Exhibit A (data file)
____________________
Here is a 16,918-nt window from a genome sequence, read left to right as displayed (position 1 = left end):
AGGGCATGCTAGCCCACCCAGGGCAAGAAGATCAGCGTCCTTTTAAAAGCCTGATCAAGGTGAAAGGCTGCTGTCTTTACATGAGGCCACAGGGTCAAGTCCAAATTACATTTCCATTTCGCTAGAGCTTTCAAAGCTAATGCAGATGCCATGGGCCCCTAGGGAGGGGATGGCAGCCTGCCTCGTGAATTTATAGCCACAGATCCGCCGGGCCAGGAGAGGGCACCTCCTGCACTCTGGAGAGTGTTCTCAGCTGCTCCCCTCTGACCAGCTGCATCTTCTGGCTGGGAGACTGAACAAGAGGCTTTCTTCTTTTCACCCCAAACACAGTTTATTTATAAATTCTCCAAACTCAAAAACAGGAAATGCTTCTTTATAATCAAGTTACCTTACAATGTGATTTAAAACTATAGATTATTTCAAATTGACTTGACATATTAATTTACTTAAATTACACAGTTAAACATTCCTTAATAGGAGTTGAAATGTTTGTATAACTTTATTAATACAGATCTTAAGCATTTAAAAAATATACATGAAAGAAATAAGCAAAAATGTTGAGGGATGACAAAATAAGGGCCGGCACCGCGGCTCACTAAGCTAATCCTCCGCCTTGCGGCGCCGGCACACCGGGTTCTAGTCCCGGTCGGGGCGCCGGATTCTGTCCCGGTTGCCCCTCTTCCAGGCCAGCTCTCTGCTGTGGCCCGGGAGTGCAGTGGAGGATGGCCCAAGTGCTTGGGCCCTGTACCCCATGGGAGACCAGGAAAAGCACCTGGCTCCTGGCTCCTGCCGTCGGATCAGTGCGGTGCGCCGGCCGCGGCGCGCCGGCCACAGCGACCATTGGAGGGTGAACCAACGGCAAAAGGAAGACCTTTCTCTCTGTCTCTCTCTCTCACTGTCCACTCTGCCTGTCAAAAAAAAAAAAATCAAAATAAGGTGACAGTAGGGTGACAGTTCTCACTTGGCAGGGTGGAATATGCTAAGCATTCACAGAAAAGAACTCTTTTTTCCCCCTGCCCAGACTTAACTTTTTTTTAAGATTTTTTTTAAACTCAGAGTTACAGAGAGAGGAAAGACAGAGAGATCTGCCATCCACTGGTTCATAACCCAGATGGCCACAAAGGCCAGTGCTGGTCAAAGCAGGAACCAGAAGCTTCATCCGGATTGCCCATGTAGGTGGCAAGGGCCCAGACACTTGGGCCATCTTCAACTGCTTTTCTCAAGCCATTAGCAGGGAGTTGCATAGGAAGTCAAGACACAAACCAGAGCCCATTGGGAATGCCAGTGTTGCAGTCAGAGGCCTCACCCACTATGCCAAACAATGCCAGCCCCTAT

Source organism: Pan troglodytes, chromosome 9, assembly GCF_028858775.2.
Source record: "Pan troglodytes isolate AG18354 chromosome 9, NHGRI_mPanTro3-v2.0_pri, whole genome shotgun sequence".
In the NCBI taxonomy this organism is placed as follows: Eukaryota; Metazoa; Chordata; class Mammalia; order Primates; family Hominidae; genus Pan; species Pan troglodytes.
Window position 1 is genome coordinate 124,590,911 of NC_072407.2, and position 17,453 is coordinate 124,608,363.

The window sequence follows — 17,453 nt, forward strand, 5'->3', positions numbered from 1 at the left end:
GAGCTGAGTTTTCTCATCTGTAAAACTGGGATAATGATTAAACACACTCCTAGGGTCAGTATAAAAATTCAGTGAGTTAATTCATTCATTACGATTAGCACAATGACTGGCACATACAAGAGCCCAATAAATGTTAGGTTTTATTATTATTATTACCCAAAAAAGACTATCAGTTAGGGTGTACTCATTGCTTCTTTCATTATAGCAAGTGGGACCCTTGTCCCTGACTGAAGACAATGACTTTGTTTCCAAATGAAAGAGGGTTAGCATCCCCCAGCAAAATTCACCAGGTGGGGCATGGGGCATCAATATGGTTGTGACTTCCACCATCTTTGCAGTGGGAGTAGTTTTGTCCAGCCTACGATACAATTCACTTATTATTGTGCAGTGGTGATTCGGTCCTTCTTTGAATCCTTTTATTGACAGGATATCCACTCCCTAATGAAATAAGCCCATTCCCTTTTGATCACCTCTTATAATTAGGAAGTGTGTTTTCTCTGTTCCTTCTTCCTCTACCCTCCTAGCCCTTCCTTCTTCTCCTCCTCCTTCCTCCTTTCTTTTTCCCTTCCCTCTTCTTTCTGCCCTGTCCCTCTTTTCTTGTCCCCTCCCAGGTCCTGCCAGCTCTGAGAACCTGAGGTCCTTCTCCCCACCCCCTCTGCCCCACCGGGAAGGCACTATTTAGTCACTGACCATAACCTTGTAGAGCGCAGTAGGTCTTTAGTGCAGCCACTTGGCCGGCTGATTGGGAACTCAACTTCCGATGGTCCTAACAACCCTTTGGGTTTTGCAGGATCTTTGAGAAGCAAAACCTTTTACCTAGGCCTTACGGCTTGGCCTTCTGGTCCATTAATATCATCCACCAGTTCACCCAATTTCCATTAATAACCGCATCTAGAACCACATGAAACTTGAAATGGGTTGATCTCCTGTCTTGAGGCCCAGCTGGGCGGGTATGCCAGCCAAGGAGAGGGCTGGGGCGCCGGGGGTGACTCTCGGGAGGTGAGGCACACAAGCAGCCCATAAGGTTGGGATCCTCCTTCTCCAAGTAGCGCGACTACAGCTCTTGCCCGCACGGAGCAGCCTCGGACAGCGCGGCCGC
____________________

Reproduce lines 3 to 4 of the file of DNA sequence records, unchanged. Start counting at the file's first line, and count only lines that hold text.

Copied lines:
Source organism: Pan troglodytes, chromosome 9, assembly GCF_028858775.2.
Source record: "Pan troglodytes isolate AG18354 chromosome 9, NHGRI_mPanTro3-v2.0_pri, whole genome shotgun sequence".